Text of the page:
13. (21/10/2019, Giachini) Valuation of derivatives in a two date model: call and put options. Choices under uncertainty: consumption and portfolio choices, Expected Utility Theory, separable and time invariant utilities; risk aversion; absolute and relative risk aversion coefficients; certainty equivalent; (Textbook sections: [LRW] 9.2, 9.3, 9.4, 9.5, 9.6, 9.8)
  14. (23/10/2019, Giachini) Concave transformation; comparison of utility functions; first and second order stochastic dominance; (Textbook sections: the proves of the theorems can also be found in [MWG] Ch.6 Sec.B; further examples are discussed in [CN] Ch.1 Sec.3-5)
  15. (28/10/2019, Giachini) Exercises and solutions of Assignment 2
  16. (29/10/2019, Giachini) Portfolio optimization: first order conditions; arbitrage and optimal portfolio, optimal consumption, prices and returns. (Textbook sections: [LRW] 1.4, 1.5, 2.6, 3.6, 11.1, 11.2; see [CN] Ch.15 for an introductory discussion of the problem)
  17. (30/10/2019, Giachini) Portfolio optimization: Example of internal and boundary solutions. Marginal utility and risk-neutral probabilities. [Assignment 3]
  18. (4/11/2019, Giachini) Portfolio optimization with one risky security: impact of wealth on optimal investment; exercises (Textbook sections: [LRW] 12.2).
  19. (5/11/2019, Bottazzi) Exercises and solution. Strategies of portfolio optimization.
  20. (6/11/2019, Bottazzi) Scalar product, Gram–Schmidt procedure, orthogonal complement and orthogonal projection. Portfolio optimization with several risky securities: from consumption to investment optimization; risk-return trade off; optimal portfolio under fair pricing. (Textbook sections: [LRW] 13.2, 13.3, 13.4)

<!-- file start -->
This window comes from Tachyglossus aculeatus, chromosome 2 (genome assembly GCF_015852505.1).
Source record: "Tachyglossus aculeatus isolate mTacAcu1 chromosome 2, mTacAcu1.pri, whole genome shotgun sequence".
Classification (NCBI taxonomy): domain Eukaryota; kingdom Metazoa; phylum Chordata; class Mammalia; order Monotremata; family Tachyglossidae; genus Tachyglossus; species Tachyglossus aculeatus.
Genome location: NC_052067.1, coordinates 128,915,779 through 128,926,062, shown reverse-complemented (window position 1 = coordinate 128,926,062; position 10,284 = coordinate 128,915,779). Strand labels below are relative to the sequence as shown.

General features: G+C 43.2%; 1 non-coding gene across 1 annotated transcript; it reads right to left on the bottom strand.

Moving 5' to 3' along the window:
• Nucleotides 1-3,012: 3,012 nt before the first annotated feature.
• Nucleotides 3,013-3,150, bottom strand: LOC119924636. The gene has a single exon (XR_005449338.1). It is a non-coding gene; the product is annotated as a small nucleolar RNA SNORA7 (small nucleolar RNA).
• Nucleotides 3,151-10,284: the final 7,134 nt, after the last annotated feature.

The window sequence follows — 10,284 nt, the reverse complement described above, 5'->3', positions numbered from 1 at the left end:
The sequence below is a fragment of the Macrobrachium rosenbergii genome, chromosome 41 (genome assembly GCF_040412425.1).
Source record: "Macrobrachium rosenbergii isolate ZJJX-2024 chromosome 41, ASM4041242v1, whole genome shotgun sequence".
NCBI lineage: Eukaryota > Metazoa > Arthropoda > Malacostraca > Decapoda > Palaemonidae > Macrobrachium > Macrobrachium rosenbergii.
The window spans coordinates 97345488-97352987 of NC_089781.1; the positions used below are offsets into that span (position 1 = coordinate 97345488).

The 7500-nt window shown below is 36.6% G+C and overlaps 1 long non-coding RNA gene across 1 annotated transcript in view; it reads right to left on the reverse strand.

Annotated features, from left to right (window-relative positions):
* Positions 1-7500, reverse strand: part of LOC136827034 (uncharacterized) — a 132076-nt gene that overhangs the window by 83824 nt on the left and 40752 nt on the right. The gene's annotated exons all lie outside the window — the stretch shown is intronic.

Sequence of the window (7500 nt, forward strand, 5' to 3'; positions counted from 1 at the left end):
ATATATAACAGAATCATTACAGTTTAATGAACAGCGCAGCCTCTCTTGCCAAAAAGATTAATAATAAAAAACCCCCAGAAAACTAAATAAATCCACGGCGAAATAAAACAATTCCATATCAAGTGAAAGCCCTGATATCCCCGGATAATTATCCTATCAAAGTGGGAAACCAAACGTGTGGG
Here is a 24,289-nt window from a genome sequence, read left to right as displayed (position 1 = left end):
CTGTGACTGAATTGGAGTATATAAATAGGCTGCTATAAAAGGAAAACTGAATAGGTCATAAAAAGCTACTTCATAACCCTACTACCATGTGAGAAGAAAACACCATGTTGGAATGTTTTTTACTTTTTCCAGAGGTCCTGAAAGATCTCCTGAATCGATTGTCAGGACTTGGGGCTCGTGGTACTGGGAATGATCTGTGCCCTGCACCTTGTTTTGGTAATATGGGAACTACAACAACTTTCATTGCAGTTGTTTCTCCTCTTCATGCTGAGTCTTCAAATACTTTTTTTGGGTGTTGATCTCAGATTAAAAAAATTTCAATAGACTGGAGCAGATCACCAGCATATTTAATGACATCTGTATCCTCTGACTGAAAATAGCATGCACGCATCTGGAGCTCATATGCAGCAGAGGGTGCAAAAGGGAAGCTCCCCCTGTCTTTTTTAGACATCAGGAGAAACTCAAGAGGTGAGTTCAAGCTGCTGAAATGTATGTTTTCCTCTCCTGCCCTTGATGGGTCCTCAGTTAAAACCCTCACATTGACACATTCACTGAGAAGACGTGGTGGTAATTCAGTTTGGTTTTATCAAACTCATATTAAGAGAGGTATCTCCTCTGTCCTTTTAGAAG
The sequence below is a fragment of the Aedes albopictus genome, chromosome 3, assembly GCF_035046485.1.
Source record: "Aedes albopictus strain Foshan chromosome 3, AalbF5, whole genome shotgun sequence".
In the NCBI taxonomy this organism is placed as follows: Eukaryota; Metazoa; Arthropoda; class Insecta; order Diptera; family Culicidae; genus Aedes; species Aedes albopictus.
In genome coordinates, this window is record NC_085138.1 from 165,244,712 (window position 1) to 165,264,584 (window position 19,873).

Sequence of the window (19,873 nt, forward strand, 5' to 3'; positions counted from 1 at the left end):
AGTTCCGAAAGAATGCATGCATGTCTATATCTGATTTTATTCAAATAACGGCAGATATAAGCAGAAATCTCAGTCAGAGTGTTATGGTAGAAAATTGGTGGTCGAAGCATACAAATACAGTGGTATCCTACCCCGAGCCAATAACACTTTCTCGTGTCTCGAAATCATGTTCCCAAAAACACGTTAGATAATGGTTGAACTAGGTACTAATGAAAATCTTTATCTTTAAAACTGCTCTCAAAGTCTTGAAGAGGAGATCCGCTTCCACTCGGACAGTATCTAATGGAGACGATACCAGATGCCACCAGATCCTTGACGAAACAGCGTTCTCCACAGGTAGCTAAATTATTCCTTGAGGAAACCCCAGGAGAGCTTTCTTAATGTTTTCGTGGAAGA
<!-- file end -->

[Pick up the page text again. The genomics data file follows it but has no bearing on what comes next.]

21. (11/11/2019, Bottazzi) Portfolio optimization with several risky securities: Linear Risk tolerance. (Textbook sections: [LRW] 9.9, 13.6)
  22. (12/11/2019, Bottazzi) Expectations kernel and pricing kernel (Textbook sections: [LRW] from 17.1 to 17.10, 18.5)
  23. (13/11/2019, Bottazzi) Mean-variance frontier payoffs and mean-variance frontier returns with complete markets. (Textbook sections: 18.1, 18.2 and Th. 18.2.1 with proof 18.4, 18.6; see also the discussion in [CN] Ch.15 Sec.1-2).
  24. (19/11/2019, Giachini) Mean-variance frontier payoffs and mean-variance frontier returns with incomplete markets. (Textbook sections: 18.1, 18.2 and Th. 18.2.1 with proof 18.4, 18.6; see also the discussion in [CN] Ch.15 Sec.1-2).
  25. (20/11/2019, Giachini) Zero-Covariance Frontier Returns, Sharpe Ratio of mean-variance frontier returns (Textbook sections: 18.4) [Assignment 4, see below for data]
  26. (21/11/2019, Giachini) Exercises and solutions of Assignment 3